“Usually it went really well,” she continues. “But we were shadowed all the time and then one morning there were knocks on all our doors. They caught the whole group and put us into Freslev prison camp. We knew very well what we had been doing. But it was not fun for the parents, because they did not know anything. Oh, it was ugly.”

The Danish prison camp was erected just inside the border in order to avoid the deportation of Danish political prisoners to Germany. Conditions for detainees were generally tolerable. “It was nota labour camp,” Pade asserts. “All you could do was sit there in isolation and with a total lack of any stimuli. No reading material, nothing.” As in her childhood, she was alone again listening to sounds. Compelled by the need to make musical works from the little she could hear, she devised a notational system on the prison walls and carved out notes with the metal buckle on her garters. “I nearly lost my head because i had of course sabotaged the Danish prison property with my notes! But it was OK”.

Where are those happy days, they seem so hard to find
I tried to reach for you, but you have closed your mind
Whatever happened to our love?
I wish I understood
It used to be so nice, it used to be so good

Beak — welcome to the machine
Where have you been?
Sveta — Мне некуда идти, мне некуда бежать
Мне некуда идти, мне некуда бежать
Мне некуда идти, мне некуда бежать
Мне некуда идти, мне некуда бежать
Мне некуда идти, мне некуда бежать
Мне некуда идти, мне некуда бежать

Bright Eyes - If Winter Ends

There's nothing there for me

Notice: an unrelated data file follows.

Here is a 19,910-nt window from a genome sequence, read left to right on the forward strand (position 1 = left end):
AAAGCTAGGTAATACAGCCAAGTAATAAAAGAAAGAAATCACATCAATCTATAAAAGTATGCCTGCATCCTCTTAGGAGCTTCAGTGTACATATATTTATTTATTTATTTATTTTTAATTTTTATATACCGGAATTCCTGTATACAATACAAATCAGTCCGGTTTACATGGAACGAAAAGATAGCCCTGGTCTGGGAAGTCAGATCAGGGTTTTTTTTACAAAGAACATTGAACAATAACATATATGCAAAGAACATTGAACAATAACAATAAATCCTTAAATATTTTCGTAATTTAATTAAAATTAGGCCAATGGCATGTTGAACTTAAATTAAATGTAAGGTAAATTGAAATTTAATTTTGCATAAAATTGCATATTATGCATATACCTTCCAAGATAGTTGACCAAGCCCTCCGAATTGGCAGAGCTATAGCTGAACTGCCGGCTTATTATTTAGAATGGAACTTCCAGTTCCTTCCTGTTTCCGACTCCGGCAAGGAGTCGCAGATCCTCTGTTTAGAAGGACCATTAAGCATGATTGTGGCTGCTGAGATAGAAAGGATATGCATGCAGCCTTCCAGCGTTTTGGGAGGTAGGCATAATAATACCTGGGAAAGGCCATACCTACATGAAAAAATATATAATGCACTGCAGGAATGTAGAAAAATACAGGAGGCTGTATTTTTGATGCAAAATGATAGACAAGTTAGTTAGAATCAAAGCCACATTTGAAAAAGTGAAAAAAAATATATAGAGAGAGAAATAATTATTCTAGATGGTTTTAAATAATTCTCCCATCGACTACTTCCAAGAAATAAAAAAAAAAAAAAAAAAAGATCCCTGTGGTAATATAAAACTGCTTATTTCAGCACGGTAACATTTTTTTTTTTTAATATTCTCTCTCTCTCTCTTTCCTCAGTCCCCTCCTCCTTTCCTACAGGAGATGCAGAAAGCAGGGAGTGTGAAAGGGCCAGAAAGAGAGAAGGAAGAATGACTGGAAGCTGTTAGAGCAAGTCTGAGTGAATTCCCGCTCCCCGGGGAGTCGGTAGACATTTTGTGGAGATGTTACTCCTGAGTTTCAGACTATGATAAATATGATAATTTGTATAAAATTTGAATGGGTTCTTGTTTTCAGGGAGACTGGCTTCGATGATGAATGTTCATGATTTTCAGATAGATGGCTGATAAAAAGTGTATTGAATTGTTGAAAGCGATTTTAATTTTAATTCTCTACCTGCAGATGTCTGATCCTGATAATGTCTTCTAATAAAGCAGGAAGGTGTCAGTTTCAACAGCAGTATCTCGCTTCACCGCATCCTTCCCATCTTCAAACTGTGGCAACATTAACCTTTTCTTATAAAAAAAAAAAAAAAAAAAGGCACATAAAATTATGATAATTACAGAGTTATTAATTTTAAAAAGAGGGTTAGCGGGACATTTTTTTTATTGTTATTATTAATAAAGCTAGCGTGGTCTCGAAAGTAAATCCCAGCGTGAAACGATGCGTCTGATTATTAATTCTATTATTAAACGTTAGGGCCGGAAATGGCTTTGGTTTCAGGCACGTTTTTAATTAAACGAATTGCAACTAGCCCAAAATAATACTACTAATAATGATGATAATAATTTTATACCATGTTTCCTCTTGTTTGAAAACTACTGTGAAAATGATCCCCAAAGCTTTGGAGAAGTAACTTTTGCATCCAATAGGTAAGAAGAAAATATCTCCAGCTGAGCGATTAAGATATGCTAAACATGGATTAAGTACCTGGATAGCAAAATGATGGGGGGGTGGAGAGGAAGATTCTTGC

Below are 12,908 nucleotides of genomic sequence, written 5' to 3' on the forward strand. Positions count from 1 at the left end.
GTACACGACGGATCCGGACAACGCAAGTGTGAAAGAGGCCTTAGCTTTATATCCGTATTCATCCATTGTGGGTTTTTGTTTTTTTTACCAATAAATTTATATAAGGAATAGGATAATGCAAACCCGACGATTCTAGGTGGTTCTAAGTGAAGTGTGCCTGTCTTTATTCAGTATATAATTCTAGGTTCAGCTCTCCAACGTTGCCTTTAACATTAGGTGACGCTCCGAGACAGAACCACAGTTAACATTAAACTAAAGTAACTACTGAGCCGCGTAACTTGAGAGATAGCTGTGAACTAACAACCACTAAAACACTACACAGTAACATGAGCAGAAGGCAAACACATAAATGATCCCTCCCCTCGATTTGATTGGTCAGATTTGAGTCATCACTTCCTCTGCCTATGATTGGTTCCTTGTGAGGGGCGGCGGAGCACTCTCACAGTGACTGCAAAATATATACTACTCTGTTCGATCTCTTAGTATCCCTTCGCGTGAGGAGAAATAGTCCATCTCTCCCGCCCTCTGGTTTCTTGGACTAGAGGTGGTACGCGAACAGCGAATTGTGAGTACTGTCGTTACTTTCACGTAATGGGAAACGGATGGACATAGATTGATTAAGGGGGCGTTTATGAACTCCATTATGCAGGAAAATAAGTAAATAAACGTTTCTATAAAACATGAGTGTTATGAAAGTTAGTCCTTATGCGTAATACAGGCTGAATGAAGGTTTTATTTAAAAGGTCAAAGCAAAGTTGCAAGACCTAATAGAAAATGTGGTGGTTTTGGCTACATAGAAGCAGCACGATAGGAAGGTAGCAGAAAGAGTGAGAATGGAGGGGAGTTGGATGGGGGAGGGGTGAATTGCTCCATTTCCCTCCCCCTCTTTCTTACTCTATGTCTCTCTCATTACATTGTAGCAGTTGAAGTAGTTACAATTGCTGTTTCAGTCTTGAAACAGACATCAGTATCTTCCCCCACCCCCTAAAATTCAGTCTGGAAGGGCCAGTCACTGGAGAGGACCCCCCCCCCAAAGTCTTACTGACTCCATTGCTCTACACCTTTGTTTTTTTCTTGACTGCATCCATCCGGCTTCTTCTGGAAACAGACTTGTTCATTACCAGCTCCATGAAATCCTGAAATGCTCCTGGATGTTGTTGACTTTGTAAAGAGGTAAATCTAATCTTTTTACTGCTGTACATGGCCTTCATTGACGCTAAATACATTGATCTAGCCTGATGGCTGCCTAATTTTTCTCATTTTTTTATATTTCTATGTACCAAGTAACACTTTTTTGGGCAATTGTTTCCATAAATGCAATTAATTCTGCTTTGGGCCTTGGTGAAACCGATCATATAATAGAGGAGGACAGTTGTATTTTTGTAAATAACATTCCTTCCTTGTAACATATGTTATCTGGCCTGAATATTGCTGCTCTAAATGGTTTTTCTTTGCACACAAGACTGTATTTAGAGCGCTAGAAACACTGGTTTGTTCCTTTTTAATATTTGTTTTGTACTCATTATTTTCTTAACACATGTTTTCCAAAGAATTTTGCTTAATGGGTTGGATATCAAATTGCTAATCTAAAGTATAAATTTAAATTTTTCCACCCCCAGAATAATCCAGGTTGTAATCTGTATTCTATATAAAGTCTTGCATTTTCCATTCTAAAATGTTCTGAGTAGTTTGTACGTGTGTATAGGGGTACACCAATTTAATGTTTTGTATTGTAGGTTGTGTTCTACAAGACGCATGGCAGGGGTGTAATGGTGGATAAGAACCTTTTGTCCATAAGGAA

Far away she tells me
Taken so far from me
There's no one there


The point is this:
My numbers are always the right numbers
[Let's not fight]
On the clock, in the dock
It's just one simple fact
You are fucked
[No. Yes. Only if...]
Because the point is always this:

My numbers are my numbers
Unchangeable and unchanged

Деньги деньги все ты решаешь аах
Деньги деньги любить нам мешаешь
Деньги деньги все ты решаешь аах
Деньги деньги любить нам мешаешь

Different and the same
They are...irrefutably...beyond blame
[Nothing for me, thanks]

Marian Anderson, contralto, was denied the right to perform at Constitution Hall by the DAR because of her color. Instead, and at the urging of Eleanor Roosevelt, Harold Ickes permitted her to perform at the Lincoln Memorial on April 9, 1939.

Members of her church congregation raised funds for her to attend a music school for a year, and in 1955 she became the first African American singer to perform as a member of the Metropolitan Opera in New York City.

Putin plays the piano at Xi Jinping's residence.

Bill Clinton took to the stage at a White House Party on Thursday night - but this time it was music and not politics that he was his message. The leader picked up the saxophone in front of around 250 guests to celebrate the 90th birthday of the great jazz musician Lionel Hampton.

Putin closes the piano's lid laughing.
Charles Ives starts playing Largo.
Putin says: “Stop!”. Closes piano's lid again, laughs.

Jonwayne — Ooh, baby, don't stop me!